As I started to drive, every prayer I could muster was said.
We went through our neighborhood, no ice cream truck.
We went through the back neighborhood, no, not there.
We went to the end of the street toward the main road, no ice cream man in sight and then…

THERE! It passes right by us. The girls said, oh no, no ice cream!

However, by this time this mom was bound and determined to get to that ice cream truck, so I continued to follow him.  

Were we ever going to catch him? Would we be going home empty handed?

Nevertheless, just when we were about to lose hope that this chase was finished, the truck finally came to a halt. We all burst into cheers as the truck's stop sign flipped out; we quickly unbuckled and ran as if our life depended on it.

There my little ones were able to look at the ice cream panel, picking slowly and carefully, choosing an ice cream worthy of the chase.Their little squeals of delight and laughter made it all worthwhile. Worth the run, worth the drive, worth the feeling of crazy.

Normally I would not do this but something in me said, DO IT! Just get in that car and go! Find that truck!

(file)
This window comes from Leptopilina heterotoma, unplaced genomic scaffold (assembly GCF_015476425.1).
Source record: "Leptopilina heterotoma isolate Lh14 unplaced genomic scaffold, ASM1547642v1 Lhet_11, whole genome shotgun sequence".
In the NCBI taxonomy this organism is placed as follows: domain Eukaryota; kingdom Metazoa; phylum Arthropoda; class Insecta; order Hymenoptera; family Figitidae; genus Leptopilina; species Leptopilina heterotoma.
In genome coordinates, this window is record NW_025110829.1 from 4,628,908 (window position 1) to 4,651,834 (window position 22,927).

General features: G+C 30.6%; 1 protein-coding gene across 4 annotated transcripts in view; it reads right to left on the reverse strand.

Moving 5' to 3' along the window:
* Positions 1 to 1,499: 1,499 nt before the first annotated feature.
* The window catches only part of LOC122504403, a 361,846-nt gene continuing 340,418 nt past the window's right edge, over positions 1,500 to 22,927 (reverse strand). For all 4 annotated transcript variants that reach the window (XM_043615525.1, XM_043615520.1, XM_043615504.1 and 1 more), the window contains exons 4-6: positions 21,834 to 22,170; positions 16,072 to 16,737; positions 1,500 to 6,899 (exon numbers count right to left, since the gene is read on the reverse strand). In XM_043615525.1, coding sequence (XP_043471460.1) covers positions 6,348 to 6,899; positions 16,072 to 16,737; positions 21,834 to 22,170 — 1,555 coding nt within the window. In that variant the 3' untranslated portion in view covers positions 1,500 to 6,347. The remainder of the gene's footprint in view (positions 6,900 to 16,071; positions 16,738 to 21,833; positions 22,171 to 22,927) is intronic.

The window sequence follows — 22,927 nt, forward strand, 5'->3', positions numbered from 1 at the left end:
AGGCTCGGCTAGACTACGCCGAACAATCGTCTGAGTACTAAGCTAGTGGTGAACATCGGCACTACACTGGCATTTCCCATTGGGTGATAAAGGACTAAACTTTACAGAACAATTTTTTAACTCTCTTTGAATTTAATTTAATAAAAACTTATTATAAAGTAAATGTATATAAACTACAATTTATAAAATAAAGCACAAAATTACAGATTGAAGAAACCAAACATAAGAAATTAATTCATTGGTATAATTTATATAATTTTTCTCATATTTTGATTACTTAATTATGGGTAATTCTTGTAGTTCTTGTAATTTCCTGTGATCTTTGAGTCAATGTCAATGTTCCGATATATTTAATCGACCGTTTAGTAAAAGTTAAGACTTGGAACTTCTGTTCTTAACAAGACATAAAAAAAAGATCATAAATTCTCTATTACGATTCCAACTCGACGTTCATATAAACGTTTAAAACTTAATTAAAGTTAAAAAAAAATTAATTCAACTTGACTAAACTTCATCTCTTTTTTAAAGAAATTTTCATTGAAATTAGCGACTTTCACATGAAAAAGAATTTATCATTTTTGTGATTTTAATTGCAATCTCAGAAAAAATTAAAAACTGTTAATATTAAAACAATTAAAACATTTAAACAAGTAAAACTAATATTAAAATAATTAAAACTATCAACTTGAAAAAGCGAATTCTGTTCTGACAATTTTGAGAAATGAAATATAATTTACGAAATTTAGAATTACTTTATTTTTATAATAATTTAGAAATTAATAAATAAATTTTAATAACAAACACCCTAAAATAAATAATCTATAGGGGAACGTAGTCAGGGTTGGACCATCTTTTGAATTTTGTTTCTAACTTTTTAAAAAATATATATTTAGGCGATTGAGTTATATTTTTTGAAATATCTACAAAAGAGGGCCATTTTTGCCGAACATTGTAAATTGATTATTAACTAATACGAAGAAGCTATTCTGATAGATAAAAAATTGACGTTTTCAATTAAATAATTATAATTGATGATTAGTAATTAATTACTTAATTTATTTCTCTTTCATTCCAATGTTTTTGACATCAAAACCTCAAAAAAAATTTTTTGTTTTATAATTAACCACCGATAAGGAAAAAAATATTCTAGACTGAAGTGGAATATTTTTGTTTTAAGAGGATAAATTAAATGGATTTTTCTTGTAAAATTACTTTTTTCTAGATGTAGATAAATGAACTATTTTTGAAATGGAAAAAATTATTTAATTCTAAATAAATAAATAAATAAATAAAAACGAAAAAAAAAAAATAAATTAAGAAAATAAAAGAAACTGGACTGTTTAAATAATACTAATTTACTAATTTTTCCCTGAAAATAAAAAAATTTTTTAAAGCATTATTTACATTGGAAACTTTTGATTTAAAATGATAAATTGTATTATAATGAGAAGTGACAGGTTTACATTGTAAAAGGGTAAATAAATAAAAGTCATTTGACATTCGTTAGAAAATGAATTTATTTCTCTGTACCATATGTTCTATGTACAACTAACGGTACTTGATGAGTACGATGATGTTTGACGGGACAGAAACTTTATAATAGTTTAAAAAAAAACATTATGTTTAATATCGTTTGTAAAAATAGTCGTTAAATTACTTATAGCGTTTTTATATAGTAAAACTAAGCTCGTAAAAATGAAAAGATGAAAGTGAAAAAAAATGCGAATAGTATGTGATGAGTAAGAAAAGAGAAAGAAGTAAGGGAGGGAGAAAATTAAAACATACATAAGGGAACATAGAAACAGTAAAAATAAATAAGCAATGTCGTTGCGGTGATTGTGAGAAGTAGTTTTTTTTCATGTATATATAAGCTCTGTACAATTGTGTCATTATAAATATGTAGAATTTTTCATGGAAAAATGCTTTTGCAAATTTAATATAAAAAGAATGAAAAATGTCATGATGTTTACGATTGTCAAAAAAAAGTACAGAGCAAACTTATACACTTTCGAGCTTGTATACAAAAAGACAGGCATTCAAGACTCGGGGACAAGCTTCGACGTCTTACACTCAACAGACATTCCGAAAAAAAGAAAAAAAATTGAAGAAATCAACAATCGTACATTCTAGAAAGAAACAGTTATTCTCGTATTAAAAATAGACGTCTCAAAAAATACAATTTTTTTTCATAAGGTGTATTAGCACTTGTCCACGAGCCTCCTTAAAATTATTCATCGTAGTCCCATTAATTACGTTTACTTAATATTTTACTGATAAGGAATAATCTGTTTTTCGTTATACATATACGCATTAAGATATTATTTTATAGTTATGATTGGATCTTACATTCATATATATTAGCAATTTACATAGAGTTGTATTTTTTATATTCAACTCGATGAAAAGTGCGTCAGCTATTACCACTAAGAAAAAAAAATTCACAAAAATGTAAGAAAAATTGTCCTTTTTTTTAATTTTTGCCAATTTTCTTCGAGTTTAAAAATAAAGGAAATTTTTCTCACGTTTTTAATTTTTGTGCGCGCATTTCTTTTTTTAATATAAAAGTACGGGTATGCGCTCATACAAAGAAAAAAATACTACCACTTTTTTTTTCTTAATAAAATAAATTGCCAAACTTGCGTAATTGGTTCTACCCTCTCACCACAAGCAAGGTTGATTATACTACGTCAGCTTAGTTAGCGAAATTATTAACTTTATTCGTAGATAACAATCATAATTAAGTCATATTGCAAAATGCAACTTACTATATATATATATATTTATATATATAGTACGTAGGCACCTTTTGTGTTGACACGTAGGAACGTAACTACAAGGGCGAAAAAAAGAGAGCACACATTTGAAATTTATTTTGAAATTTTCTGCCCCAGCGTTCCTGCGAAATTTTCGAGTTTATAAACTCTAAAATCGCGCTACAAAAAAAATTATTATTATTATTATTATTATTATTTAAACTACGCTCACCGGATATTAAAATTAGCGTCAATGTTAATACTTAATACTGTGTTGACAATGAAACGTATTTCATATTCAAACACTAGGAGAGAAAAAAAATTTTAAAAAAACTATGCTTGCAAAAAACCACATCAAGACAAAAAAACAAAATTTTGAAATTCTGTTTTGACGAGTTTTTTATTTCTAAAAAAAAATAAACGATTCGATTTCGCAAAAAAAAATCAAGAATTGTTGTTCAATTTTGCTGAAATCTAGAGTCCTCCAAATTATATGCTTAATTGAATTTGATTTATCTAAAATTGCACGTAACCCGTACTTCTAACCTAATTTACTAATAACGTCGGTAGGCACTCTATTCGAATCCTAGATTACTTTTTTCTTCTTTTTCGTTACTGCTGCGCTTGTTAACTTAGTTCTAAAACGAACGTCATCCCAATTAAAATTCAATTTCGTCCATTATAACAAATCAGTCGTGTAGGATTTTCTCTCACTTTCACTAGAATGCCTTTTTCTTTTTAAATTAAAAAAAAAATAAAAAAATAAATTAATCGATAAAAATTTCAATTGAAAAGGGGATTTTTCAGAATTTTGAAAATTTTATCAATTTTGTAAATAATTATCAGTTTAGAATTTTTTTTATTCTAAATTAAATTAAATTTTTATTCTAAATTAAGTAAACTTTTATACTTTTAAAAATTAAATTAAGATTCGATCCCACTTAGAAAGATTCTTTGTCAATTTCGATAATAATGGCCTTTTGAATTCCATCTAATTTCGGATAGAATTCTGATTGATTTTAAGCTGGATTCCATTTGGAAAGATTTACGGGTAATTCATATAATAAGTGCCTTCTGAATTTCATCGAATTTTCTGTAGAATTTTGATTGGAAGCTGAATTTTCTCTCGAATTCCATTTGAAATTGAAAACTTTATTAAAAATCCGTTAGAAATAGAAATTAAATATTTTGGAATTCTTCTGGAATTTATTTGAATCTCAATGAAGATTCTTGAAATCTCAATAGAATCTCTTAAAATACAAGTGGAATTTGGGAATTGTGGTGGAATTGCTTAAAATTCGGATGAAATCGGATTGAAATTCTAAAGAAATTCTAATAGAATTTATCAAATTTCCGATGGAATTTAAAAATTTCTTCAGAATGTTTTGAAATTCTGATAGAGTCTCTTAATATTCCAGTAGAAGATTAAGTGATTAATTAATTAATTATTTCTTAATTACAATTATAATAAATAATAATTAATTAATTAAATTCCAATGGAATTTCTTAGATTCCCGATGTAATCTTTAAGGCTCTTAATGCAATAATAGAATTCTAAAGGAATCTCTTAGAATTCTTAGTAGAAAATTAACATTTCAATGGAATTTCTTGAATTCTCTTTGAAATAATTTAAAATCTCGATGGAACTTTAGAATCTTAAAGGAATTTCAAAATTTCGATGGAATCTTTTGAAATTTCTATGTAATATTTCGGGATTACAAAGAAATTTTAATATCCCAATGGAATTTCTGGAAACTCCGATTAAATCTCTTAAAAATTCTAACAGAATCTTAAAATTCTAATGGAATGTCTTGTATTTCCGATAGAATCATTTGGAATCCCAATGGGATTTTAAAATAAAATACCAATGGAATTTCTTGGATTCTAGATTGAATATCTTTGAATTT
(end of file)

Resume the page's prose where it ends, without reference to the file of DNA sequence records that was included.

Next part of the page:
This behavior is usually reserved for my husband Mike, who is more spontaneous than I am, always bringing such excitement to our family, but today the spontaneous one was me. And I’m so glad I was!

This story isn’t about the ice cream, but it is about my children seeing their mommy do something out of the ordinary to help them get something special. I want my girls to see that sometimes you have to chase things, sometimes you have to go that extra mile, and sometimes you have to make a decision to be a little crazy to get what you want.

Stepping outside our comfort zone to experience all life has to offer, makes our life more full. We have to chase the right bells and make it happen. Make it happen for our children, our students, and even ourselves.